Meet Libratus, the CMU bot trying to beat four poker pros at Pittsburgh’s Rivers Casino

Carnegie Mellon’s AI wants to be the best at Heads-Up No-Limit Texas Hold’em.

Poker pro Jason Les takes on Libratus at Heads-Up No Limit Texas Hold 'Em.

Poker pro Jason Les takes on Libratus at Heads-Up No Limit Texas Hold 'Em.

MJ slaby / the incline
MJ Slaby

On Wednesday morning, five poker players met for a 20-day, $200,000 tournament at Rivers Casino.

Four of them, Jimmy Chou, Dong Kim, Jason Les and Daniel McAulay, are considered some of the best in the world at Heads-Up No-Limit Texas Hold’em.

The fifth player, Libratus, wasn’t visible away from the computers where the game would be played. That’s because Libratus is Artificial Intelligence developed at Carnegie Mellon University and runs through a supercomputer and computers at Rivers Casino. 

It’s never publicly played, so the four human players couldn’t watch any videos to size up their competition, like they do for human players.

“This is like a player who’s been training in Antarctica and has come to the U.S. to play,” said Les, a poker pro of 10 years from Costa Mesa, Cailf.

How and why you can see it play

Heads-Up No-Limit Texas Hold’em is really the last frontier when it comes to developing AI to beat humans at games, said Tuomas Sandholm, a professor of computer science at CMU. Sandholm developed Libratus with Ph.D. student Noam Brown.

The game has eluded the AI community since the early 1990s, Sandholm said. AI has already beat humans at chess, checkers and other games, but this version of poker is different because of the decision-making skills needed, he said.

Les added that the game is typically played one-on-one on a computer, players have to be really involved in every hand, and the tough situations increase as the game goes on.

Anyone 21 and older can come watch the contest, dubbed “Brains vs. Artificial Intelligence: Upping the Ante” in the Rivers Casino poker room. It started Wednesday and runs 20 days through Jan. 30. Play goes from 11 a.m. to 7 p.m. daily.

The time commitment is unusual and will be the most grueling part, Les said about the contest.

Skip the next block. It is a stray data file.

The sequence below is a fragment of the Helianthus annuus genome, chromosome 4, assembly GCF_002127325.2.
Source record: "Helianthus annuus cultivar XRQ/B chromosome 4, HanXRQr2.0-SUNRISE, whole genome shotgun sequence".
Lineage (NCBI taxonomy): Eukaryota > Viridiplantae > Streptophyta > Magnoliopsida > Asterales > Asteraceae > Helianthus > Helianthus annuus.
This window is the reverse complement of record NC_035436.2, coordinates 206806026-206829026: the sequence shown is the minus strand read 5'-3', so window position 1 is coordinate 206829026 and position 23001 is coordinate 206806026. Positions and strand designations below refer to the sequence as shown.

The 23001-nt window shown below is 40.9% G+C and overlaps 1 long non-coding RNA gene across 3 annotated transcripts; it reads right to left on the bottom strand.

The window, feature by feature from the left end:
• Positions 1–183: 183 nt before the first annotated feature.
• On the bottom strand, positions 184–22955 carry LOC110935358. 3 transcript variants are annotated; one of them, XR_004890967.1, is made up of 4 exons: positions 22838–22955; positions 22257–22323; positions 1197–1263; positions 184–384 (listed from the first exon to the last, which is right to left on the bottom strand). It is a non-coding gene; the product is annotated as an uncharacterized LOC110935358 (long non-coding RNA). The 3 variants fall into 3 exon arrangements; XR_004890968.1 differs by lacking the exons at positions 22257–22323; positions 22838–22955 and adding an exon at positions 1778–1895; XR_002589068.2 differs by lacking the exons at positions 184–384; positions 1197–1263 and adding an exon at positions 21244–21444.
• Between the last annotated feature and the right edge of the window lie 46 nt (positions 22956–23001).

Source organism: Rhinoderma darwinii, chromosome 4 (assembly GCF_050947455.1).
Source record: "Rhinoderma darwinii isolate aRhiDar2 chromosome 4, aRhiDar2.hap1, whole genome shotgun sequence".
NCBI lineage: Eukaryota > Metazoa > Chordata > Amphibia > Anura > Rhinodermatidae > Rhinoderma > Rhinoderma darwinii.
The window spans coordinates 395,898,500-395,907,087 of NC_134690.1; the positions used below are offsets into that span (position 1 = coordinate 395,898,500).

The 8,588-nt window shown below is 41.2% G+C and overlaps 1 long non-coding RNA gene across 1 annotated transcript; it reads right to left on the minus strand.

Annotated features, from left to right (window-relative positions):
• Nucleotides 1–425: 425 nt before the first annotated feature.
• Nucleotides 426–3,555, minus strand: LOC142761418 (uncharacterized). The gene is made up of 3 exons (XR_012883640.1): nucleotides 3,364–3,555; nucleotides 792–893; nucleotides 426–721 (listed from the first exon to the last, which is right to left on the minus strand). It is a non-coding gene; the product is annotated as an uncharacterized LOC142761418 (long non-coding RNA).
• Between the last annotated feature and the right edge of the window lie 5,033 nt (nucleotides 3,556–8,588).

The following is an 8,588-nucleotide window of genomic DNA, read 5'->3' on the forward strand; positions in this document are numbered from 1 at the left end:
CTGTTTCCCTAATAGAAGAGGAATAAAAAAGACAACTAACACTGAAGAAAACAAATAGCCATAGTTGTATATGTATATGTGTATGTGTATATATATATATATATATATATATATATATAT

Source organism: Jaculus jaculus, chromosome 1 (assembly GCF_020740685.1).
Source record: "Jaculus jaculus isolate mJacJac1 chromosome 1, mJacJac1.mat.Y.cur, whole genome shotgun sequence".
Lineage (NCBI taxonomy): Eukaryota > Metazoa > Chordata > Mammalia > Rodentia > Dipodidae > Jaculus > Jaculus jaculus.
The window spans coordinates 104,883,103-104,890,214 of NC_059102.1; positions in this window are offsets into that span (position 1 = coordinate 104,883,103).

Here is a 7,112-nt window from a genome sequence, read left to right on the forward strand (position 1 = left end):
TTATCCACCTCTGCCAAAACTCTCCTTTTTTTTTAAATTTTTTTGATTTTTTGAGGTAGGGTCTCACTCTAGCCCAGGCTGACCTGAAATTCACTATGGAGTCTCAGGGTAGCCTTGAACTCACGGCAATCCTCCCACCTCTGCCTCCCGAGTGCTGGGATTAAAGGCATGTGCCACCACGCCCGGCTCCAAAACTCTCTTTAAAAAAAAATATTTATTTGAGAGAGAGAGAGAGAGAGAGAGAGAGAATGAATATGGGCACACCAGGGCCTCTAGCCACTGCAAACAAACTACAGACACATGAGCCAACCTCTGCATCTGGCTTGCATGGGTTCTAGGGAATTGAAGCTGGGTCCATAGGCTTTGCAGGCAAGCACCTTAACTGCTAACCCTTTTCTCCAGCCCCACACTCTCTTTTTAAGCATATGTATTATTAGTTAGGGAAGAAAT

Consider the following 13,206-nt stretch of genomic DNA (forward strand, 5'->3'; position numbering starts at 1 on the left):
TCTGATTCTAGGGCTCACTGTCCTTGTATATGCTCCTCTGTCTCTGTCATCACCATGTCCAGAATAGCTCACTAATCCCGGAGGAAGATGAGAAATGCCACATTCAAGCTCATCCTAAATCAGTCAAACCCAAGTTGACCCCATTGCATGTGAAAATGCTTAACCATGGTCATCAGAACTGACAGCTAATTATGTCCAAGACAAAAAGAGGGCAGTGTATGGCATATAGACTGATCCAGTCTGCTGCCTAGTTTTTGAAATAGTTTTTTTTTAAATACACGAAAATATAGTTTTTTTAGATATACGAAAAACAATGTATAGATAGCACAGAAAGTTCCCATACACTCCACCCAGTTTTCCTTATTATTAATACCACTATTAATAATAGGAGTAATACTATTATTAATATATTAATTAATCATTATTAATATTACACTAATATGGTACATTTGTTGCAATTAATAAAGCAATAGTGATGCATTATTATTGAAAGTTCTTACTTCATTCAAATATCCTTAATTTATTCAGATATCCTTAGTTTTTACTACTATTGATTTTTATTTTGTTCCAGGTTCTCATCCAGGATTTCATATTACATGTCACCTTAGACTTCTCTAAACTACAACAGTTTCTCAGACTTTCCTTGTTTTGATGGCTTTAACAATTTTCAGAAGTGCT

They’ll play 120,000 hands total, which is 50 percent more than pros played against Claudico, an earlier AI. That’s to improve the statistical significance of the winner, according to organizers.

To make sure luck doesn’t shine on the winner, two pros will play Libratus while the other two pros are using the same hands in a separate room so their outcomes can be compared.

Although the game is played on computer screens, spectators can see the game on screens above the pros’ heads or you can watch here. (Maybe you’ll pick up on some game tips, too.)

The four humans are playing for shares of a $200,000 prize, according to CMU.

Who — or what — is Libratus?

The poker community often calls Libratus — and its predecessors, like Claudico — bots, but it’s Artificial Intelligence or AI, Sandholm said.

Tartanian8 came before Libratus, and a smaller version of Tartanian8, named Baby Tartanian8, won both categories of Heads-Up No-Limit Texas Hold’em at the 2016 annual Computer Poker Competition, which is just between AI programs, humans not welcome. Even before that was Claudico, which played poker pros at Rivers Casino in 2015 (and lost).

Libratus — which means balanced and powerful in Latin — is totally different AI from those that came before it, Sandholm said. It has improved algorithms and end-game solver, as well as a more accurate model of the game.

That model helps Libratus strategize.

Heads-Up No-Limit Texas Hold’em has 10160  — so that’s a 1, followed by 160 zeroes — possible scenarios for a player. That’s more scenarios than particles that exist, and too many for a computer to handle, Sandholm said. So, he said, the model helps because it is a smaller version of those scenario sets.

Plus, Libratus uses Bridges, a supercomputer at the Pittsburgh Supercomputing Center, a joint center between CMU and the University of Pittsburgh, during play and at the end of the day. (Claudico also used a supercomputer at the end of the day, but not during play.) Libratus has more computing power during the game and later computes to improve strategy.

But all of this won’t matter if Libratus doesn’t realize one thing that the human players already know.

“It can’t win unless it bluffs and accepts that the other side wants to deceive it, too,” said Andrew Moore, dean of the CMU School of Computer Science.

What is Libratus important?

Whether or not Libratus wins isn’t just about poker. If the AI proves it can adjust for incomplete information and an opponent that is providing misinformation, that could lead to other applications in areas like business, military cybersecurity and medicine, Sandholm said.

Moore agreed. He said one example is a smartphone app where a user could ask it to purchase a car by saying the limit price is $5,000, but sellers should be told that the limit is closer to $3,000. The AI would have to be able to adjust and bargain, Moore said.

Ken Chiacchia, senior science writer for the Pittsburgh Supercomputing Center, also added AI could help make more effective decisions with any complex real-world case where humans have to guess, such as the stock markets or in the case of looking for bombs and weapons.

But first, Libratus has to win at poker.